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    Getting your 2nd, 3rd or 4th full time job? How to move up as a videographer?
    #1
    Senior Member PegLeg Media's Avatar
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    Hello all! I am just curious how all of you have got to where you are today and ways to get to the next level of your career?

    I got my degree in media production in 2008. I did my free work off craigslist to build a portfolio to then land unpaid internships at a PR firm and a small production company. Then went to be the videographer for an event company that went bankrupt in 8 months. I was the senior videographer for the marketing team of a blood bank for 3.5 years and have now been the senior videographer for an online school with a marketing team of 30 people for 2 years. I am still a one man band and I dont want to start my own business where im hustling and dont have a steady paycheck. With over 10 years of doing video I am still shooting with a basic sony a6500 and small light kit. I've never found my way onto a film set and dont know how to advance from here.

    I have personally emailed close to 3 thousand different ad agencies or production companies with my resume, demo reel and website/portfolio and applied to well over 10,000 other jobs. (not exaggerating on the number but this has been over the course of 3-4 years). Id say 1 out of 50 reply, usually with we will keep your resume on file and call you for freelance work, or if applying to certain jobs ill hear "it was tough decisions but someone was more qualified"

    I review my video stats and realize only about 1 in 100 of these people even view a video on my portfolio, so they are just eliminating me before seeing my work.


    SO, I am looking to actually grow and move into a position that works on larger projects, i want to use better cameras like a RED or film in an actual studio. I would love to assist some way on a film or tv show. I would love to find my way into an ad agency, production company or somewhere I can travel with my job. I would think after doing video for so long I would find a company that has at least one person more qualified than myself who can teach me something or assist me as opposed to remaining a one man band forever.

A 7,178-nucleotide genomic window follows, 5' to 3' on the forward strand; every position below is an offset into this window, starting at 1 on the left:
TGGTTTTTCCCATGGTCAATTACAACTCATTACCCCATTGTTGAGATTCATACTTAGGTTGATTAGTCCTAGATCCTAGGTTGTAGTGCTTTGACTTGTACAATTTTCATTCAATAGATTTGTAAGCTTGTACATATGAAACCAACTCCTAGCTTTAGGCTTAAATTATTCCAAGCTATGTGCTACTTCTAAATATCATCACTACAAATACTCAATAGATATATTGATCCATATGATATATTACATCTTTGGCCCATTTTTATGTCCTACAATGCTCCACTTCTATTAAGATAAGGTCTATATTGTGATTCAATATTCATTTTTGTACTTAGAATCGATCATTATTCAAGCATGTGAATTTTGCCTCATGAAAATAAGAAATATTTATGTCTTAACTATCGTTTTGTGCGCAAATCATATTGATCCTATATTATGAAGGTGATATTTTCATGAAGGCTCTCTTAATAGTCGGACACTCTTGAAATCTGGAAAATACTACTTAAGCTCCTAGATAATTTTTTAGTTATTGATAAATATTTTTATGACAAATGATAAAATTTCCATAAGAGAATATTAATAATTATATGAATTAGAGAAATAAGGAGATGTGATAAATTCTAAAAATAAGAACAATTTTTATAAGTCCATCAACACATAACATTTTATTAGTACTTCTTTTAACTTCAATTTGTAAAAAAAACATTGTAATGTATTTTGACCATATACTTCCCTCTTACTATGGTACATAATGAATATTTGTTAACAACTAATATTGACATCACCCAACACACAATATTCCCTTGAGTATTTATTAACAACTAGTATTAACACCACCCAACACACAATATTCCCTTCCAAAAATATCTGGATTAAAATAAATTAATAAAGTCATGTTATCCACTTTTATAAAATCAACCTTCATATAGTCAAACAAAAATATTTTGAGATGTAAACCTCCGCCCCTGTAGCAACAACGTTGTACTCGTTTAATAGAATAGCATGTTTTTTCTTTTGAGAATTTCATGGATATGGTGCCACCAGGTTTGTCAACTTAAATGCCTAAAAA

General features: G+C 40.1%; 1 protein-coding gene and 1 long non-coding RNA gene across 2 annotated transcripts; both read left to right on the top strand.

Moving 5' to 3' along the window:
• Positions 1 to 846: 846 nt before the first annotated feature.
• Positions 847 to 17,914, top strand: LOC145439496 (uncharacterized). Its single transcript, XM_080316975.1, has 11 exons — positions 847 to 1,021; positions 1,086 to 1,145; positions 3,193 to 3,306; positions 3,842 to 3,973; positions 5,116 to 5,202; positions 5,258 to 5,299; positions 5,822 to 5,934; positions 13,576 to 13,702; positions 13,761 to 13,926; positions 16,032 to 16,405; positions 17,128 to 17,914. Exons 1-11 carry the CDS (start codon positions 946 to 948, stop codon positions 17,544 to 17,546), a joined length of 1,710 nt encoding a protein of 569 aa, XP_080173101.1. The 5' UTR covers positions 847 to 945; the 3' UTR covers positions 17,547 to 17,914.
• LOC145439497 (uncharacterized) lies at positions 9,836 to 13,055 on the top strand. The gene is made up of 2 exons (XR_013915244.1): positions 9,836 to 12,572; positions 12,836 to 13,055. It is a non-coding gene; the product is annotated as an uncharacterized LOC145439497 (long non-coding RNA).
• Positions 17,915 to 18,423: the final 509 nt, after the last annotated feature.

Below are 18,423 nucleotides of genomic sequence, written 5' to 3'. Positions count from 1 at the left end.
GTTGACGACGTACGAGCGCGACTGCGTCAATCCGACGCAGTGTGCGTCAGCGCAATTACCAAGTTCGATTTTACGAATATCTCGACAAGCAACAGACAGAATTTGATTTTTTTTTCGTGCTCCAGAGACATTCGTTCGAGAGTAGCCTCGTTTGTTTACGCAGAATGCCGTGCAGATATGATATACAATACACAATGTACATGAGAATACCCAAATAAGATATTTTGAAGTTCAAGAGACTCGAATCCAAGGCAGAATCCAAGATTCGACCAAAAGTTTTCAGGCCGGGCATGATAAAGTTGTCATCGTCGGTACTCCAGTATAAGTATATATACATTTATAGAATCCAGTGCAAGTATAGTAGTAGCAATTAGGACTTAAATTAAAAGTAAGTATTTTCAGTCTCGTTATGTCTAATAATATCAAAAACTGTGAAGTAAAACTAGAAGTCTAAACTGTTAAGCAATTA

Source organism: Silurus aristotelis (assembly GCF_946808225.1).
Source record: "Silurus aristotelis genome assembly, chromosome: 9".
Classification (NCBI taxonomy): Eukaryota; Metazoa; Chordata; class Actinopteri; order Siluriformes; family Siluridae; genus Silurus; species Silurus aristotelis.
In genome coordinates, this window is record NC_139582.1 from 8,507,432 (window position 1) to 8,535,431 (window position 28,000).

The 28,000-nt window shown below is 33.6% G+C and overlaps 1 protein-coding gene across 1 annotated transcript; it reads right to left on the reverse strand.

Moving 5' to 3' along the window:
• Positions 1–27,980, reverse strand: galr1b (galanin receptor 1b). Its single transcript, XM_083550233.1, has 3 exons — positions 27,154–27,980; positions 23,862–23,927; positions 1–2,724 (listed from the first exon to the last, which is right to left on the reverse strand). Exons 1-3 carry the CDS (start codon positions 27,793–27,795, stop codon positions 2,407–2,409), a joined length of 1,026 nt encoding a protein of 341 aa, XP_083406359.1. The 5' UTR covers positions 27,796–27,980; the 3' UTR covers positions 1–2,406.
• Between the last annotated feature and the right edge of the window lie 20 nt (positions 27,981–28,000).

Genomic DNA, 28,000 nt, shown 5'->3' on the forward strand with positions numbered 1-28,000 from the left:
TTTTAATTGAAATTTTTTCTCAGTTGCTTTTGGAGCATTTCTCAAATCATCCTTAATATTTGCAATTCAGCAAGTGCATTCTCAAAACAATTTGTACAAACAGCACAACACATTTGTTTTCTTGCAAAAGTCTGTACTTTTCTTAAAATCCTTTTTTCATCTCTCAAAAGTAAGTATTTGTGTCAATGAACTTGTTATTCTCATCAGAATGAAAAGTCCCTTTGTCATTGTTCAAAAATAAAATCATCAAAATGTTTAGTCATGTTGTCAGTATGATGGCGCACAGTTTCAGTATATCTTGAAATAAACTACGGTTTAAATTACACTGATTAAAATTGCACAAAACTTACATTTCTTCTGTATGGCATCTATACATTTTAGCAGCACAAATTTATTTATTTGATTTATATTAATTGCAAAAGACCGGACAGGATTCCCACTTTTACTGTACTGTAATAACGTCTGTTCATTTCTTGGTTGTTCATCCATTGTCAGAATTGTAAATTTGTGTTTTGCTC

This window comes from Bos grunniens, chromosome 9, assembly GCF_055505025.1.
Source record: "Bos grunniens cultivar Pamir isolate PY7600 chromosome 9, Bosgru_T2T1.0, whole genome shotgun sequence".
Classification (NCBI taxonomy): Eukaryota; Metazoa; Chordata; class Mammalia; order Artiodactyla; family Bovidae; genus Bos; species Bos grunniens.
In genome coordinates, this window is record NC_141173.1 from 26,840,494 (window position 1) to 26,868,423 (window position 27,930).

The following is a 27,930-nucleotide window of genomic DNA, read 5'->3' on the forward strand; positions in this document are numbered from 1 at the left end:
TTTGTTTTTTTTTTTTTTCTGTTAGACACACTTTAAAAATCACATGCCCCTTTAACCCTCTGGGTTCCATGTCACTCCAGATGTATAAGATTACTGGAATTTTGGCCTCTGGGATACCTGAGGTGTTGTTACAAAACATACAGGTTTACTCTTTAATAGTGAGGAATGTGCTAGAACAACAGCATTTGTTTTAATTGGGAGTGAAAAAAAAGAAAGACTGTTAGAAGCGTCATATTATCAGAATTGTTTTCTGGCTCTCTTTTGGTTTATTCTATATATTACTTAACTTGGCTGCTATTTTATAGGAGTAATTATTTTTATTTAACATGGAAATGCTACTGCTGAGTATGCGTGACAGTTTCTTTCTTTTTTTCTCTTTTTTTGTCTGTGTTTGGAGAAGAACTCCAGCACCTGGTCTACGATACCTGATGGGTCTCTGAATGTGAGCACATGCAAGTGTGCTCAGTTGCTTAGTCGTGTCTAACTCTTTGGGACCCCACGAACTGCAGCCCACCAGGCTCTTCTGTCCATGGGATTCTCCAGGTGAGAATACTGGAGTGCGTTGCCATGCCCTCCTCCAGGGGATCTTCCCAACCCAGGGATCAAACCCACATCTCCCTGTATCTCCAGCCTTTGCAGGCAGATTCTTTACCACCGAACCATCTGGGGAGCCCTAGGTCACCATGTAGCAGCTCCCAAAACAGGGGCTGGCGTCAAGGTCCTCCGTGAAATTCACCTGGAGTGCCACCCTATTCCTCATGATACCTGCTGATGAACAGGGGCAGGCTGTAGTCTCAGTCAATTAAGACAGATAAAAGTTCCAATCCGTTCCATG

I have my resume and website ready, I plan on creating a new demo reel soon. I would just like to know if anyone has knowledge on how to get into a job like this? Am I doing something wrong? I am applying across the country and willing to move almost anywhere. Does anyone know a production company/ad agency or somewhere that hires people on my level and helps them grow? I know a lot of it is about contacts so maybe someone can let me know a place hiring near you? Is my only option freelancing?

    Here is my current site: www.AdamFBarefoot.com - I plan on updating the main video with my demo reel when I complete it.

    So advice? opportunities? Anything?

    Thanks for the feedback and hopefully this can lead to a discussion to help people starting out as well.

    Adam


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    Morning Adam. First off I want to say best of luck. I hope you find something you enjoy and can grow from

    I went a different route after school but still think I can help. I started in sports broadcast at a local station and then to Brighthouse Sports (I see you're from Tampa also so I'm hoping you know what I'm talking about lol). I left them a year before Charter took over and now I'm at a different production company. We do things for ESPN and CBS mostly. Please private message me and we can talk. I may be able to hook you up with either sports contact or a great friend of mine who is a DP for Discovery, HGTV and other non-fiction documentary show. Maybe he can set you up for some bigger jobs than you're doing right now

    Best of luck


    Pete


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    Senior Member robmneilson's Avatar
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    Adam,

    I'd say that a large part of getting a response is going to be your reel. I get folks emailing me all the time looking for a job (of which my company is too small to hire an additional shooter full time) BUT the ones that send me a nice reel at least get an email back and I'll keep their info if one of my usual B camera ops is not available for a job.

    So I'd say definitely update your reel. While it proves you can shoot stabilizer footage in a park and edit you should really showcase that you know how to light some stuff too. Shoot some fake interview setups (with family, friends, or craigslist actors) so you can at least try to get simple corporate interview and b-roll gigs as a start.
    "That's what happened to this friend of mine. So he had a lobotomy. Now he's well again."
    http://www.robmneilson.com


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    Senior Member PegLeg Media's Avatar
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    Quote Originally Posted by robmneilson View Post
    Adam,